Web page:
Perception of Freedom, Religion, and Life Satisfaction: A comparison of religion and happiness in China, Finland, and the United States of America Public Deposited

http://ir.library.oregonstate.edu/concern/undergraduate_thesis_or_projects/mg74qn479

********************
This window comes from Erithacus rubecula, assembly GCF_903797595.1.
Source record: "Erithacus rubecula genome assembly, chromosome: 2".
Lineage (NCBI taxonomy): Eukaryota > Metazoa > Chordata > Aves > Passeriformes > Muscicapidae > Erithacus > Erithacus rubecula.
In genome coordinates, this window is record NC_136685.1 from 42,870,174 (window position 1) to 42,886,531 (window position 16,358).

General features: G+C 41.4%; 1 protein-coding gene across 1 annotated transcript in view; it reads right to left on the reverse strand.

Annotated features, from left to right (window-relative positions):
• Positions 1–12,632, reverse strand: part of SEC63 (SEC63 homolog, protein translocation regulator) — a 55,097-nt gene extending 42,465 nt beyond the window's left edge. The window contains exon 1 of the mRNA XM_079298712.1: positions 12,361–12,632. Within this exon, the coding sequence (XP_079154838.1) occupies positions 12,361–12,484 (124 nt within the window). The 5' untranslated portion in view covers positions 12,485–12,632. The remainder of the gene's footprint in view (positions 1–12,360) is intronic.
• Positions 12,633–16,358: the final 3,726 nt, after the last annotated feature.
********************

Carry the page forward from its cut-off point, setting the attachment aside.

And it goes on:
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  • This research paper uses data from the World Value Survey to examine the relationship between life satisfactions, perception of freedom, and religious affiliation in The People’s Republic of China, the Republic of Finland, and the United State of America. The paper looks to compare three different countries with vastly different population size, geographic location in the world, political systems, and public attitudes towards religion in an attempt to understand the role religion plays in people’s general life satisfaction. More specifically, the paper attempts to answer a set of questions regarding the relationship between the variables. Are people who are more religious happier than those who are not? Do people who are affiliated with a religion and its community believe they are free to make their own choices more so than those who are not? And are people with a high perception of freedom happier than those who are not, regardless of religious affiliation? The study is set out with the belief that people who categorize themselves as religious in general have a lower feeling of freedom but a higher feeling of life satisfaction, as religious practices and communities limit their choice of action but grants purpose and meaning to their lives. The paper will use raw data from the World Value Survey and processes it through a statistics program to get comparable data for critical analysis. Each country will be statistically analyzed individually, and the independent variable will be religious affiliation, while the independent variables will be life satisfaction and perception of freedom. The study will not look at the degree of freedom, life satisfaction, and religious affiliation, but look at the variables in absolute terms (yes/no, happy/not happy, etc.) The paper will conclude by drawing parallels between the countries, attempt to support or falsify the hypotheses, and draw up policy implications from the results.
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